Origin of Merkel Cell Carcinomas No Longer Murky

Hensin Tsao, MD, PhD

Journal Watch. 2008;7(2) 

Eight of 10 Merkel cell tumors tested showed the presence of a novel polyomavirus.

Although Merkel cell carcinoma (MCC) is rare, it is highly malignant. Research into the etiologic basis of many other skin cancers has progressed significantly, but MCC causation remains obscure. The group that discovered the Kaposi sarcoma herpes virus has now cracked the MCC mystery, finding that 80% of MCCs harbor a novel polyomavirus (an icosahedral dsDNA virus that lacks a lipoprotein envelope). Because of its close association with MCC, the novel entity is designated Merkel cell virus (MCV).

Using a technique termed digital transcriptome subtraction, the investigators used high-throughput sequencing to identify foreign genetic sequences in MCC tumors. One such transcript revealed a foreign sequence that defined a new 5387-base-pair human polyomavirus. The simian polyomavirus SV40 has long been known to induce a malignant phenotype in cell culture systems. In a systematic survey, 8 of 10 MCCs (80%) showed evidence of MCV, compared with only 5 of 59 normal control tissue samples (8%; P<0.0001) and 4 of 25 skin and non-MCC skin tumor samples (16%; P=0.0007). MCV appears to integrate into a single site in the human genome at chromosome 3p14 within the PTPRG locus.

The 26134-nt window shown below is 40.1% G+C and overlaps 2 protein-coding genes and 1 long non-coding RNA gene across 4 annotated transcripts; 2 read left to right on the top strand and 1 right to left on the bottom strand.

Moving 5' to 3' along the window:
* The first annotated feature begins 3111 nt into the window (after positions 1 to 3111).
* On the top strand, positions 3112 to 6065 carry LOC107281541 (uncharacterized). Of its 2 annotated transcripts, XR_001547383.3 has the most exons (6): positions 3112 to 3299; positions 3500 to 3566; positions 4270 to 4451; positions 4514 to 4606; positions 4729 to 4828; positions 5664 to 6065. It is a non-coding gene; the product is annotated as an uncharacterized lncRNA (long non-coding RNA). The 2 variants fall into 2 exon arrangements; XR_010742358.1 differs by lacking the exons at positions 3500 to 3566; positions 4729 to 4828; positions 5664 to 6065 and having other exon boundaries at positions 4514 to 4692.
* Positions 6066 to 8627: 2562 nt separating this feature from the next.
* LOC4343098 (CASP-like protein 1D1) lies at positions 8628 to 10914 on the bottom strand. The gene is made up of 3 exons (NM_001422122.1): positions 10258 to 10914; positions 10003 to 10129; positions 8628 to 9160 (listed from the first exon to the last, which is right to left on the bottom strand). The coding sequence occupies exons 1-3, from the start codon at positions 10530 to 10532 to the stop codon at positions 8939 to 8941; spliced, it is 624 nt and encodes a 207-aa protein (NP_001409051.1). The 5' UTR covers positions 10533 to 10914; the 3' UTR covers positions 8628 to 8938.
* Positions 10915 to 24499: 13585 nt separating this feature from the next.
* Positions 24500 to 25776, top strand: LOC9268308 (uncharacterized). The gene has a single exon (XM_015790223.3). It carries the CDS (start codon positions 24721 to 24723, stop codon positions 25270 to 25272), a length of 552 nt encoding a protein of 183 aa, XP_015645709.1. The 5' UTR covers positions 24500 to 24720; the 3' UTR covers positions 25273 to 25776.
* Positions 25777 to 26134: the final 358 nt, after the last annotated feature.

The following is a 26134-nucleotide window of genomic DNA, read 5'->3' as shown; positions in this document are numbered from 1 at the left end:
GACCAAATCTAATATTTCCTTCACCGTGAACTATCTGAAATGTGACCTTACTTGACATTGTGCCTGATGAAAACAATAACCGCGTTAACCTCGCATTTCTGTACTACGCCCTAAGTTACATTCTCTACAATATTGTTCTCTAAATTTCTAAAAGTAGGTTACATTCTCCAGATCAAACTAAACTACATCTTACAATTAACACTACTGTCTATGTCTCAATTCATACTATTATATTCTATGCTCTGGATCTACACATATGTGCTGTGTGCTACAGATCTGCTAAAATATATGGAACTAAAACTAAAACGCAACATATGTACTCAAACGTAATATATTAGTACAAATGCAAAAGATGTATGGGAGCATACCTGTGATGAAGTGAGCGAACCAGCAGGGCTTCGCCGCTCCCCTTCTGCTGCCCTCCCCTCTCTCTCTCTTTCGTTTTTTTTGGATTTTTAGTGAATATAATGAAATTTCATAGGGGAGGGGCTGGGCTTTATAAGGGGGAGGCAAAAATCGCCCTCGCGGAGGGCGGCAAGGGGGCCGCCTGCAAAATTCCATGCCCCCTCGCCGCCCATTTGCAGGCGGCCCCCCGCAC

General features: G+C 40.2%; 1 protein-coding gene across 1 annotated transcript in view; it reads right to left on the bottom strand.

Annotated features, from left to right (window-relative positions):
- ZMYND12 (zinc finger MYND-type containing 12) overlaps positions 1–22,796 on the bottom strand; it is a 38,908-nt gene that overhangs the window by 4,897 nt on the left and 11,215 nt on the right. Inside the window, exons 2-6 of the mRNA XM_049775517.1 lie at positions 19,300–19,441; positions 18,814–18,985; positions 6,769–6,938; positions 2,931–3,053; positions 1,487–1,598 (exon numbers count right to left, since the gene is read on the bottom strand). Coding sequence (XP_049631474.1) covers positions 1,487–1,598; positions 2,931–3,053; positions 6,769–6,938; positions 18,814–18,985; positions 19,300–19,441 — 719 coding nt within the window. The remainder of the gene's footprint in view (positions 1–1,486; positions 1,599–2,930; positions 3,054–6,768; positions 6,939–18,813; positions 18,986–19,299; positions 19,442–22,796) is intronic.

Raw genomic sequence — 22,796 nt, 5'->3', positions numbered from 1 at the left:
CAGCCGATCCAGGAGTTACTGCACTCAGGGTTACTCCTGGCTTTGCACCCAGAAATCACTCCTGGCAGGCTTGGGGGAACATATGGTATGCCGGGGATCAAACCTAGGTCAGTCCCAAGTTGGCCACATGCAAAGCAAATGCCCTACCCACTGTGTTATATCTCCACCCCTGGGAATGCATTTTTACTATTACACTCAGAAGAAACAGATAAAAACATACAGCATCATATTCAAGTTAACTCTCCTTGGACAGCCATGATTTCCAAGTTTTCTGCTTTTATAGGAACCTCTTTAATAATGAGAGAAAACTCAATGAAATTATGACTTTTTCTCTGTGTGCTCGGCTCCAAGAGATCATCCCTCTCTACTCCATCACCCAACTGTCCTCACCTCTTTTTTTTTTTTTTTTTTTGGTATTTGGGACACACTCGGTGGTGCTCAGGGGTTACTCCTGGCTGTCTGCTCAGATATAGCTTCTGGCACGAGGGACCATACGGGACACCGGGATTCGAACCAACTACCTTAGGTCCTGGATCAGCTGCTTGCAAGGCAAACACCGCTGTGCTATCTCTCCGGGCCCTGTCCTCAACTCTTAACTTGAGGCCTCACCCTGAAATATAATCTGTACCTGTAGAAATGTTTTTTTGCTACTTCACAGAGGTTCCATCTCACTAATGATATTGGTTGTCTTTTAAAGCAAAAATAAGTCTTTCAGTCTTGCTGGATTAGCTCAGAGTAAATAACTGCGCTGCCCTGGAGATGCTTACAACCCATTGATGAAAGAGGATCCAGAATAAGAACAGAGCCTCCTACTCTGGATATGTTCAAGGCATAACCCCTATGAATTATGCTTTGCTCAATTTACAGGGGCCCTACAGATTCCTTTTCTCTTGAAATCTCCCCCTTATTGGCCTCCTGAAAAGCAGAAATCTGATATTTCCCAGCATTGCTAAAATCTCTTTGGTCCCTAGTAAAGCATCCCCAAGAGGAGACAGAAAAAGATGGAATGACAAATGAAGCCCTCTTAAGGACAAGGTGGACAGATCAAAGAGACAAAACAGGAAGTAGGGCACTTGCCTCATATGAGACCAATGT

This discovery regarding the pathogenesis of MCCs is exciting news. Just as the large T antigen of SV40 has been shown to be immortalizing, the large T antigen of MCV may also play a carcinogenic role. MCV appears to reproducibly integrate into the PTPRG locus, so it is also possible that disruption of the PTPRG gene is the cancer-causing event. Finally, simultaneous expression of MCV genes and PTPRG inactivation may act together to produce MCC. Much remains to be learned about MCC virus and its relation to MCC and possibly to other cancers. Here is another piece of evidence showing that ubiquitous viruses cause more than just the sniffles.

— Hensin Tsao, MD, PhD

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